I do not wonder that the behaviour of many parties should have made persons of tender and scrupulous virtue somewhat out of humour with all sorts of connexion in politicks. I admit that people frequently acquire in such confederacies a narrow, bigotted, and proscriptive spirit; that they are apt to sink the idea of the general good in this circumscribed and partial interest. But, where duty renders a critical situation a necessary one, it is our business to keep free from the evils attendant upon it; and not to fly from the situation itself. If a fortress is seated in an unwholesome air, an officer of the garrison is obliged to be attentive to his health, but he must not desert his station. Every profession, not excepting the glorious one of a soldier, or the sacred one of a priest, is liable to its own particular vices; which, however, form no argument against those ways of life ; nor are the vices themselves inevitable to every individual in those professions. Of such a nature are connexions in politicks;
essentially necessary for the full performance of our publick duty, accidentally liable to degenerate into faction. Commonwealths are made of families, free commonwealths of parties also; and we may as well affirm, that our natural regards and ties of blood tend inevitably to make men bad citizens, as that the bonds of our party weaken those by which we are held to our country.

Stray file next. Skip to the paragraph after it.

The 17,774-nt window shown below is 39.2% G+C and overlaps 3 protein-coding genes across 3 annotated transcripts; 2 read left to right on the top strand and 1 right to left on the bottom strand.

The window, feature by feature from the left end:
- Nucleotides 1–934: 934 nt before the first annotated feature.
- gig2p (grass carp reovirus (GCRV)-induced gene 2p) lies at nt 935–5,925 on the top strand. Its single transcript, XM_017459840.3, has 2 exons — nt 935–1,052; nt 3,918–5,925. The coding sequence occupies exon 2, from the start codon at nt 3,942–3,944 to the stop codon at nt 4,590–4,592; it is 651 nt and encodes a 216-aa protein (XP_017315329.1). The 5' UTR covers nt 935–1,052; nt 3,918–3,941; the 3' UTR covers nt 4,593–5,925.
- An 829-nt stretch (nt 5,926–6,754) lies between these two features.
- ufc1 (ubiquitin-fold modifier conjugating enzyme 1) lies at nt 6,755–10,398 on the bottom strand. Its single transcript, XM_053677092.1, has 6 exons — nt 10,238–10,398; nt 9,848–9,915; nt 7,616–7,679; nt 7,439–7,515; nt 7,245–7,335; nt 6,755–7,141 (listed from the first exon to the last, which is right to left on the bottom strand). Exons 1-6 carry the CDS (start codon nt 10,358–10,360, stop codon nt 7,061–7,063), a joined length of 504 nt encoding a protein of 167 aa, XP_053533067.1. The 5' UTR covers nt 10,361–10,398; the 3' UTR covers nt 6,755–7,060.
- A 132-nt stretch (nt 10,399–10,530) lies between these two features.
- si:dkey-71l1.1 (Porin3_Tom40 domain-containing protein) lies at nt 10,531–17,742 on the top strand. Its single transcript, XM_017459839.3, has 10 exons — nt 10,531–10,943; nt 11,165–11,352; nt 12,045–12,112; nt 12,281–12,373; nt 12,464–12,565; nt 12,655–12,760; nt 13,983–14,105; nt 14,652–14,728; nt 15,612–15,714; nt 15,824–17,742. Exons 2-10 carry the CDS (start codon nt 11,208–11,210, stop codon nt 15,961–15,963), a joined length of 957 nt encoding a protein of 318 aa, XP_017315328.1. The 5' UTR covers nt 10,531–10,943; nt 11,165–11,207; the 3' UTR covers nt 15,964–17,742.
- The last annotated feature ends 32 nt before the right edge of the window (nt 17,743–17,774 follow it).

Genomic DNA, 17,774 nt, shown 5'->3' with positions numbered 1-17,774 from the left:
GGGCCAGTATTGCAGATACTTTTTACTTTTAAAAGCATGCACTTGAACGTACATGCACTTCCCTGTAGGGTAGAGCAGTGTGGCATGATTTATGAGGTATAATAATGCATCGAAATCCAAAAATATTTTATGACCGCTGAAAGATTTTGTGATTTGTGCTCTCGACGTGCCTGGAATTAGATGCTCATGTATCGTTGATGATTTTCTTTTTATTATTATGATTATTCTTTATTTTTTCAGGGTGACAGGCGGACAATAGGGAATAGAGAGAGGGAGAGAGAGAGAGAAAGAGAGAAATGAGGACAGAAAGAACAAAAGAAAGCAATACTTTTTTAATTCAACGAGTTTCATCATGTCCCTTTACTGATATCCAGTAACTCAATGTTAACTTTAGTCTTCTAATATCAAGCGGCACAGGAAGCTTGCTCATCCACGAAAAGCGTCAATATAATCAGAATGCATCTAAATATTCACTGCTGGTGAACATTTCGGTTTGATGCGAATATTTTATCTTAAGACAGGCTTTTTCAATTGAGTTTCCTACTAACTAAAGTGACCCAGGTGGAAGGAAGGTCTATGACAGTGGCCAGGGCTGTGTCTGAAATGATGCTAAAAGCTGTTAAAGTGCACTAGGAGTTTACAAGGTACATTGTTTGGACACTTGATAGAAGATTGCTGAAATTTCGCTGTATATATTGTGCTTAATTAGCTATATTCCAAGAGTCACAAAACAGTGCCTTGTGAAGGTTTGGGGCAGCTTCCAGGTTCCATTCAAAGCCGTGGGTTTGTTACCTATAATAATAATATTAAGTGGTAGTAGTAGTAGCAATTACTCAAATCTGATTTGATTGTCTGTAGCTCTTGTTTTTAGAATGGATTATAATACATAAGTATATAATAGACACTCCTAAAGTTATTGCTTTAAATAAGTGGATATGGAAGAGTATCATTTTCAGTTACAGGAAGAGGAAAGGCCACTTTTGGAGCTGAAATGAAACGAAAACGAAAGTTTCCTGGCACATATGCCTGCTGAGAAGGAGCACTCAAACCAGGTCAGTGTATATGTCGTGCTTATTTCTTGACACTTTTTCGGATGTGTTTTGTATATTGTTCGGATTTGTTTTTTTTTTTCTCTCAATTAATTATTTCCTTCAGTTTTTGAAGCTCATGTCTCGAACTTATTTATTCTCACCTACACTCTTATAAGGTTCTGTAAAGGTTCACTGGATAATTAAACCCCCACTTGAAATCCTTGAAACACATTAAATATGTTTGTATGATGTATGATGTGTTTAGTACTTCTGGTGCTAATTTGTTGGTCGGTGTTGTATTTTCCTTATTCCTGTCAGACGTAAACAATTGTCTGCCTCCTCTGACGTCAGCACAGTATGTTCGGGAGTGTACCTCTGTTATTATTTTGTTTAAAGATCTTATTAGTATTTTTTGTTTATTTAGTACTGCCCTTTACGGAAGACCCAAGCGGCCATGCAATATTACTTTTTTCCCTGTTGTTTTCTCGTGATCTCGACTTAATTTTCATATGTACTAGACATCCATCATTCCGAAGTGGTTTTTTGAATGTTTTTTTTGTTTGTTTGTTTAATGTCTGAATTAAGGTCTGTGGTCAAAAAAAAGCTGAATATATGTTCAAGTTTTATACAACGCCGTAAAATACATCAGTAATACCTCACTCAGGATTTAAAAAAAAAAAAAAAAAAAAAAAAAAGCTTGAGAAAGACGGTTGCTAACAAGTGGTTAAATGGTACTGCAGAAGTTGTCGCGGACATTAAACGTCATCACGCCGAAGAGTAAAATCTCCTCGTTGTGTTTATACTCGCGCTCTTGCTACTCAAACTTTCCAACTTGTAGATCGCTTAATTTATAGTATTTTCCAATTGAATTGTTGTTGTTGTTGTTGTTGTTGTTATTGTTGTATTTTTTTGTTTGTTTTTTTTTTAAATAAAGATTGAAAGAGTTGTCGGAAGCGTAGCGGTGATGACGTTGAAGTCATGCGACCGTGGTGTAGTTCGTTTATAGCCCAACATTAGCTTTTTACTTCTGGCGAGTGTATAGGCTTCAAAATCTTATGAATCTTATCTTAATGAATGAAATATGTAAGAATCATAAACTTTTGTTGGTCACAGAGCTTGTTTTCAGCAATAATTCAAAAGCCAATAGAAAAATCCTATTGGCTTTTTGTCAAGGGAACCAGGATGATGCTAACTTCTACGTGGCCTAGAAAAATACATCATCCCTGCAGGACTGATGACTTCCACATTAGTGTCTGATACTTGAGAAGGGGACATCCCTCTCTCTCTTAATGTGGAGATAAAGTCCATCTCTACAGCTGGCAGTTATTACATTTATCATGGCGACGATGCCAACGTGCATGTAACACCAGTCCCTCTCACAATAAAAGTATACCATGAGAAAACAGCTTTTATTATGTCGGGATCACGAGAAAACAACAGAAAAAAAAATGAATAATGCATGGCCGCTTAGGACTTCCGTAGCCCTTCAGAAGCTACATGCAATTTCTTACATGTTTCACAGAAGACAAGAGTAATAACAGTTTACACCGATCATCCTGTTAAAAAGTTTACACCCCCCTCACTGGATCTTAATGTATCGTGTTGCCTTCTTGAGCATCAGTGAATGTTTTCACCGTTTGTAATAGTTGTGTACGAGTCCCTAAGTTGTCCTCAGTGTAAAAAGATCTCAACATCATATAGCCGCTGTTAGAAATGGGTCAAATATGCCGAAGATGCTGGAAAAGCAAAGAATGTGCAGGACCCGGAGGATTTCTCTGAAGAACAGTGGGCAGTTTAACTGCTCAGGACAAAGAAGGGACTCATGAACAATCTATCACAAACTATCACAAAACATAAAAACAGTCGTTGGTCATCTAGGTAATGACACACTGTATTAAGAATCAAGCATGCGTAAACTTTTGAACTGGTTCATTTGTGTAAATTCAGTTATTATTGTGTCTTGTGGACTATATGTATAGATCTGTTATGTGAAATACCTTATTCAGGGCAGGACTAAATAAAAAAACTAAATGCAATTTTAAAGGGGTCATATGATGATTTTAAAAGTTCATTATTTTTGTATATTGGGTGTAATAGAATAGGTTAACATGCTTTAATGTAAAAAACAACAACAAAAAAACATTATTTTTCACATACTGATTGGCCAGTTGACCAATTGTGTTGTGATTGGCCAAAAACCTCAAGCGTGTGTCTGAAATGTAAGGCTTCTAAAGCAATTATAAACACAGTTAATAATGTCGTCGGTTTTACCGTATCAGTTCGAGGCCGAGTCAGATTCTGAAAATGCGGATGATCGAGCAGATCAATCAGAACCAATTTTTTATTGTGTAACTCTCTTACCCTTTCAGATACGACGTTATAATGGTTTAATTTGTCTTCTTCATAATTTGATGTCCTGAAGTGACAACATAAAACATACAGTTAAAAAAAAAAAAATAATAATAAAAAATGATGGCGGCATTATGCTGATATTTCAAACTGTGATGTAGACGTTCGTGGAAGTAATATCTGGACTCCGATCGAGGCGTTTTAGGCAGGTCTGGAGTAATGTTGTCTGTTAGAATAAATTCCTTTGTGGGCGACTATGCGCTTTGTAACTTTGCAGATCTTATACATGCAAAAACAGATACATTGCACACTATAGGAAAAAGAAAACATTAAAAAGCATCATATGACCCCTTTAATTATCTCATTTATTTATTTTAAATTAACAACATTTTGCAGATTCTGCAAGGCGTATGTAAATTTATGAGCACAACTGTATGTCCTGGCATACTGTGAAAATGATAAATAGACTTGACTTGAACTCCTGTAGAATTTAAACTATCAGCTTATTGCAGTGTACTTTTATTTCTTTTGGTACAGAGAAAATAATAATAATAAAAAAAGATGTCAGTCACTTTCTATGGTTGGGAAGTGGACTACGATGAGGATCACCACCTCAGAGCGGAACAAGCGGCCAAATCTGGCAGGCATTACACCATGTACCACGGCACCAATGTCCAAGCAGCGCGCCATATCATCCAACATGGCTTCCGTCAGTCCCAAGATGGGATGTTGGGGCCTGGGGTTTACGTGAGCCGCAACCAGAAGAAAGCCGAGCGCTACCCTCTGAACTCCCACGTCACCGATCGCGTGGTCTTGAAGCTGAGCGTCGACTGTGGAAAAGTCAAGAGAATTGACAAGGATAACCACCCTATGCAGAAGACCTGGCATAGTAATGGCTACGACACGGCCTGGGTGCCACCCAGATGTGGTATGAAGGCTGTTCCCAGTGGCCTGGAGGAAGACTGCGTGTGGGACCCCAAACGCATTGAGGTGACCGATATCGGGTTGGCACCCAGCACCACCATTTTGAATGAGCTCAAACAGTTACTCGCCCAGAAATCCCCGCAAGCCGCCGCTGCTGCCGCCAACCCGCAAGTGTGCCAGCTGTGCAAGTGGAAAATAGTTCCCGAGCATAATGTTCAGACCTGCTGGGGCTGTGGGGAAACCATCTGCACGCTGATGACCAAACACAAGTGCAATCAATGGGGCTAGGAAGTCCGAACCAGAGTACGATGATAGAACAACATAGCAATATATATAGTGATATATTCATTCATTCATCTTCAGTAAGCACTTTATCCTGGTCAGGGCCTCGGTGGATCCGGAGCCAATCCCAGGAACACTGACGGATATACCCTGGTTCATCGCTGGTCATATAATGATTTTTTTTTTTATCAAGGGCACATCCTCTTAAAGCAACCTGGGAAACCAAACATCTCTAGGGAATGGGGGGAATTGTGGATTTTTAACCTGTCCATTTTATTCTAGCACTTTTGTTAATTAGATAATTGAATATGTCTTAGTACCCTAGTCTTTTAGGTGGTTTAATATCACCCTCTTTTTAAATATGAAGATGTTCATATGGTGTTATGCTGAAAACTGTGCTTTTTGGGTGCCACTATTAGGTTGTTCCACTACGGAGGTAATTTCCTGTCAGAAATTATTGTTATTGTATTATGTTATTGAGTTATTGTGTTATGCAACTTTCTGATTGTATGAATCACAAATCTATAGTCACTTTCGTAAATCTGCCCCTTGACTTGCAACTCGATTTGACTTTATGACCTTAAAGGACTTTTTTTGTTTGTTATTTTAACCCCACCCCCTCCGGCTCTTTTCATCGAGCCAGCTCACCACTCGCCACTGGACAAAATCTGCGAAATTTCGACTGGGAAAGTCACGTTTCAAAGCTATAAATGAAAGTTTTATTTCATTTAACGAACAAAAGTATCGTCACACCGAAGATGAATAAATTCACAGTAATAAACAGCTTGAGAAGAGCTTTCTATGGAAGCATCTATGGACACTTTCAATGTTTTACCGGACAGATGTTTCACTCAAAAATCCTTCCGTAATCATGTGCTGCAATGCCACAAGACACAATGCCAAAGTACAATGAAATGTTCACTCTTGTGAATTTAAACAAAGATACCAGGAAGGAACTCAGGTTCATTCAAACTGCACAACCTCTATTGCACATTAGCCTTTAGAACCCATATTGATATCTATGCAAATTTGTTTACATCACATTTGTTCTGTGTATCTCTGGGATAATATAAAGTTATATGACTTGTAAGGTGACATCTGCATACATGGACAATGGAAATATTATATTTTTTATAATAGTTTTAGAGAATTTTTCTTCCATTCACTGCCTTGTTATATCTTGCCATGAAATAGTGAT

Some legislators went so far as to make neutrality in party a crime against the state. I do not know whether this might not have been rather to overstrain the principle. Certain it is, the best patriots in the greatest commonwealths have always commended and promoted such connexions. Idem sentire de republica, was with them a principal ground of friendship and attachment; nor do I know any other capable of forming firmer, dearer, more pleasing, more honourable, and more virtuous habitudes. The Romans carried this
principle a great way. Even the holding of offices together, the disposition of which arose from chance not selection, gave rise to a relation which continued for life. It was called necessitudo sortis; and it was looked upon with a sacred reverence. Breaches of any of these kinds of civil relation were considered as acts of the most distinguished turpitude. The whole people was distributed into political societies, in which they acted in support of such interests in the state as they severally affected. For it was then thought no crime, to endeavour by every honest means to advance to superiority and power those of your own sentiments and opinions. This wise people was far from imagining that those connexions had no tie, and obliged to no duty; but that men might quit them without shame, upon every call of interest. They believed private honour to be the great foundation of publick trust; that friendship was no mean step towards patriotism; that he who, in the common intercourse of life, shewed he regarded somebody besides himself, when he came to act in a publick situation, might probably consult some other interest than his own. Never may we become plus sages que les sages, as the French comedian has happily expressed it, wiser than all the wise and good men who have lived before us. It was their wish, to see